Mobile, home, office, or even portable routers (MiFis) that share mobilnets are not new to the market at all, and these devices can be found in the offer of service providers, but until now the technology has not allowed wireless access to a wired access can be replaced and replaced in all respects. Even though we are not yet fully there today, with the advent of 5G, the huge capacity and flexible architecture already available, the field of fixed-wireless access (FWA) has gained a new meaning. Huawei's most powerful 5G router, the rather stumbled-named “5G CPE Pro 2”, coupled with a dedicated service provider, can shake the position of even faster wired broadband access as early as the dawn of the 5G era.
Huawei 5G CPE Pro 2 has been released as a second-generation device, its predecessor, the 5G CPE Pro, debuted last February at the Mobile World Congress in Barcelona. The new generation device differs from its predecessor in three essential respects: On the one hand, instead of four, it is now able to establish a connection in eleven 5G frequency bands, thus covering practically the entire band range below 6 GHz. In parallel, the new model supports carrier aggregation, so the theoretical maximum bandwidth for the downstream has jumped from 1.65 Gbps to 3.6 Gbps. Finally, the Huawei 5G CPE Pro 2 also has a new Wi-Fi controller on board, which also supports the latest Wi-Fi6 technology. The soul of the new device, however, remained Huawei's multi-mode chip, Balong 5000, announced earlier last year.
Looking at the design of the device, it seems that routers are slowly becoming true of the mobile phone market, which has long been a misconception. new under the sun: Huawei’s 5G router with its columnar shape seems to be just a fragmented replica of the Apple Airport Extreme, although there are differences here and there. This makes the box much more suitable for most home or office fixtures, and the four LEDs on the front can even be turned off to make its presence even less intrusive.
The fact that the device is already based on the FWA philosophy is well demonstrated. that on the back there are only two wired GbE ports on home / small office routers, one of which can be used as a wired WAN port – at least according to the inscription on it, because as we connected our cable modem, the router's interface froze rigidly and he was no longer willing to cooperate. But why a wired WAN port if there are gigabits in the air?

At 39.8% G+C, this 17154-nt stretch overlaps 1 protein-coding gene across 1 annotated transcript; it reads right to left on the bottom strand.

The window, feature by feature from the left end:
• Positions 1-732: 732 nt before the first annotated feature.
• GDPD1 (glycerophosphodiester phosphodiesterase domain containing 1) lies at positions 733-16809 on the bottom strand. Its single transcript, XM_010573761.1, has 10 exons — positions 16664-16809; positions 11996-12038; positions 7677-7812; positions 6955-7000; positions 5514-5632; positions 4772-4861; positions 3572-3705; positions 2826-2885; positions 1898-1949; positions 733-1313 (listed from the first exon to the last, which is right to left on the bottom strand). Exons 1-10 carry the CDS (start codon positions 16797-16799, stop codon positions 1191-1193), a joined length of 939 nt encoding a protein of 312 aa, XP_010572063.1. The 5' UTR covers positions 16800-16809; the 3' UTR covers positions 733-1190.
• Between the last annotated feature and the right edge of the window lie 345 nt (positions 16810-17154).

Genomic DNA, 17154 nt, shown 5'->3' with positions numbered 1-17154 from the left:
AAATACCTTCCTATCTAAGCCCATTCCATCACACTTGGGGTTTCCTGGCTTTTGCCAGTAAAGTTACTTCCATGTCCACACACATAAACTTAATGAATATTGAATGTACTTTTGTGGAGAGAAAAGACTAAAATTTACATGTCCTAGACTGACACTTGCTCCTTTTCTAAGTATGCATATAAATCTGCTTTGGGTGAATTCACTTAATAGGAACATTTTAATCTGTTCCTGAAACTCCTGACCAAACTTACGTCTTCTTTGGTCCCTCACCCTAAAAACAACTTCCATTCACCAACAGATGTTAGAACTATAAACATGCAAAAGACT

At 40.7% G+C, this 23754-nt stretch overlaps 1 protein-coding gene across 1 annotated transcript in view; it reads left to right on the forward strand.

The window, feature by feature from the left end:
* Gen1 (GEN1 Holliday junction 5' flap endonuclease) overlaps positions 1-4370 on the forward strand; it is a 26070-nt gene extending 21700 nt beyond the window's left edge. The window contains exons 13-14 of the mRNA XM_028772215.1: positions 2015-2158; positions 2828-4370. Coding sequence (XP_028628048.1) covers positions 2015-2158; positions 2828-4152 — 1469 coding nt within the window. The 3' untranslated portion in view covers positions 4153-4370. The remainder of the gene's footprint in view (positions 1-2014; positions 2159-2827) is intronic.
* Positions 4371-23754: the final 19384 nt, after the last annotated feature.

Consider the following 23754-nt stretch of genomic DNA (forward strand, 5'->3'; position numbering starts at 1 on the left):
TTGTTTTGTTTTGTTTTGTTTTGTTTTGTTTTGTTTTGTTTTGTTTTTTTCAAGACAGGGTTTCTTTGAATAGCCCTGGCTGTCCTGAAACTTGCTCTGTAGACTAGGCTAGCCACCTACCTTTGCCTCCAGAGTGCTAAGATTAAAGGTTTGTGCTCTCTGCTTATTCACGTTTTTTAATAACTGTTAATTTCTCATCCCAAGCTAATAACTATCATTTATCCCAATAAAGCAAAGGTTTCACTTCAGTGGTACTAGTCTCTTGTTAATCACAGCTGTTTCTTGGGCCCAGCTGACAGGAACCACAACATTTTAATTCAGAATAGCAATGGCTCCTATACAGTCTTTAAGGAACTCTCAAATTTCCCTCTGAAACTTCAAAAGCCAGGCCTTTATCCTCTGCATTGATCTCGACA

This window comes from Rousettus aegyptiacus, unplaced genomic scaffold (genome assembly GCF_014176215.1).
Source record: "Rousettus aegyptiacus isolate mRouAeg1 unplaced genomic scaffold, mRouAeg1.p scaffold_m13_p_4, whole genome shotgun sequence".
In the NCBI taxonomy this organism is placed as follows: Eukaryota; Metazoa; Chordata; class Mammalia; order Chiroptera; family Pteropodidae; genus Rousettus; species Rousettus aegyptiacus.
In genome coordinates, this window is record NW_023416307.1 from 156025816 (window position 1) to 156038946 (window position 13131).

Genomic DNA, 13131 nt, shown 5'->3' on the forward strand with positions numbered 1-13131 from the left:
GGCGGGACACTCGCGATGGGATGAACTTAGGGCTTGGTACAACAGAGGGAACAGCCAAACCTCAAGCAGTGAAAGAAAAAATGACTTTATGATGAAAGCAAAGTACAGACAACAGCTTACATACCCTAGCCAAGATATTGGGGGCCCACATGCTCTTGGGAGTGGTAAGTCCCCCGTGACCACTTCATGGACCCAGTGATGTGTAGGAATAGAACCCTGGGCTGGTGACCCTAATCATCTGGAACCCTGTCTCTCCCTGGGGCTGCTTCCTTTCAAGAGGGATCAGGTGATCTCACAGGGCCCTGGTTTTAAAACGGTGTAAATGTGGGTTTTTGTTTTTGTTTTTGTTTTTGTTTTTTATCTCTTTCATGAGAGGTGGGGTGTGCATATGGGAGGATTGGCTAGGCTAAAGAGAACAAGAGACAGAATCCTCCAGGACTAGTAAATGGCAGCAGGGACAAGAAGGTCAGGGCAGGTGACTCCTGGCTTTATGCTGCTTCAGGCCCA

The back of the router also has a power connector and a telephone socket, the latter in principle allows converged service providers to extend their fixed telephone service to 5G. herd. The SIM slot is at the bottom of the router, the 5G CPE Pro 2 not surprisingly receives nanoSIM. There is also a power button and a reset microswitch. With this, the range of connectors and expansion options is exhausted, so there is no USB port for media and printer sharing, and no SD card slot for network storage. An external antenna cannot be connected to our model, but the router has a variant with an antenna connector, and Huawei also sells an outdoor antenna in case the walls become too much of an obstacle to the signal.
CONTROL CENTER  Setting up the Huawei 5G CPE Pro 2 is child's play, after inserting the SIM card, you essentially only need to look for a nearby socket for the power supply, and the router is ready for use in less than a minute. The LEDs on the front panel provide information on the establishment of mobile network connections, in addition to a cozy blue light on the lower edge of the router in case you have any doubts as to whether the device is switched on. For the first commissioning, a smartphone is enough to install Huawei's own control application, from which the installation process can be easily conducted.
The device already offers roughly the basic router features found in all other, more commercial wired Wi-Fi6 routers, by the way, if you want to configure and access certain network and security settings. that is, no one should expect sophisticated DPI-based traffic analysis and filtering, QoS settings, or even a VPN server function, but there is a basic parental control module, guest network, VPN client mode and DDNS support, although the router cannot be managed with a mobile phone.